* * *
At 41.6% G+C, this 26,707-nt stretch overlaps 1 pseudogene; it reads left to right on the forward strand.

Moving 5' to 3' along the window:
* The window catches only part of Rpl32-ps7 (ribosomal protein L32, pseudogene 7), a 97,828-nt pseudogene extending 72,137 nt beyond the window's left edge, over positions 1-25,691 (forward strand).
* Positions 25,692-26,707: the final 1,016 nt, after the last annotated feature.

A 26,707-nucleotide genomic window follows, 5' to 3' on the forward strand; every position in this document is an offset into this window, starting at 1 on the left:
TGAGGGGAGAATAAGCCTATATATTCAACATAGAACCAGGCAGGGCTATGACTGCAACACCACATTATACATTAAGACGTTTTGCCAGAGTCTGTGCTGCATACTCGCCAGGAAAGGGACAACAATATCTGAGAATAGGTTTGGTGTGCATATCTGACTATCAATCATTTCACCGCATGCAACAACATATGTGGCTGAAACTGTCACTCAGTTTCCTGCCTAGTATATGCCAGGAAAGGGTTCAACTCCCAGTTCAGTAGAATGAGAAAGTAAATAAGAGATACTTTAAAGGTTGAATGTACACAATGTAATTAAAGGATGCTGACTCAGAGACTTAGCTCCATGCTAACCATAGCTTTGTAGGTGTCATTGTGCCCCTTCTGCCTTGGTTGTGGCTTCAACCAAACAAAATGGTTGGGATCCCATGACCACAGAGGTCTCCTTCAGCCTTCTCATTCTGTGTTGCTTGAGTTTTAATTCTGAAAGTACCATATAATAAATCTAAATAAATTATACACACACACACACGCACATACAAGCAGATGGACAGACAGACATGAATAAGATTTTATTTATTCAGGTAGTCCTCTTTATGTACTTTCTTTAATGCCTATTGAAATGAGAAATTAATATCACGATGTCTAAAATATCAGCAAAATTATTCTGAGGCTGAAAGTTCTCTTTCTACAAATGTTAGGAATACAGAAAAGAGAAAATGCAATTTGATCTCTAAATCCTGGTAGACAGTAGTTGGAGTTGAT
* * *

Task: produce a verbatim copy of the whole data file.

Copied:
At 41.6% G+C, this 26,707-nt stretch overlaps 1 pseudogene; it reads left to right on the forward strand.

Moving 5' to 3' along the window:
* The window catches only part of Rpl32-ps7 (ribosomal protein L32, pseudogene 7), a 97,828-nt pseudogene extending 72,137 nt beyond the window's left edge, over positions 1-25,691 (forward strand).
* Positions 25,692-26,707: the final 1,016 nt, after the last annotated feature.

A 26,707-nucleotide genomic window follows, 5' to 3' on the forward strand; every position in this document is an offset into this window, starting at 1 on the left:
TGAGGGGAGAATAAGCCTATATATTCAACATAGAACCAGGCAGGGCTATGACTGCAACACCACATTATACATTAAGACGTTTTGCCAGAGTCTGTGCTGCATACTCGCCAGGAAAGGGACAACAATATCTGAGAATAGGTTTGGTGTGCATATCTGACTATCAATCATTTCACCGCATGCAACAACATATGTGGCTGAAACTGTCACTCAGTTTCCTGCCTAGTATATGCCAGGAAAGGGTTCAACTCCCAGTTCAGTAGAATGAGAAAGTAAATAAGAGATACTTTAAAGGTTGAATGTACACAATGTAATTAAAGGATGCTGACTCAGAGACTTAGCTCCATGCTAACCATAGCTTTGTAGGTGTCATTGTGCCCCTTCTGCCTTGGTTGTGGCTTCAACCAAACAAAATGGTTGGGATCCCATGACCACAGAGGTCTCCTTCAGCCTTCTCATTCTGTGTTGCTTGAGTTTTAATTCTGAAAGTACCATATAATAAATCTAAATAAATTATACACACACACACACGCACATACAAGCAGATGGACAGACAGACATGAATAAGATTTTATTTATTCAGGTAGTCCTCTTTATGTACTTTCTTTAATGCCTATTGAAATGAGAAATTAATATCACGATGTCTAAAATATCAGCAAAATTATTCTGAGGCTGAAAGTTCTCTTTCTACAAATGTTAGGAATACAGAAAAGAGAAAATGCAATTTGATCTCTAAATCCTGGTAGACAGTAGTTGGAGTTGAT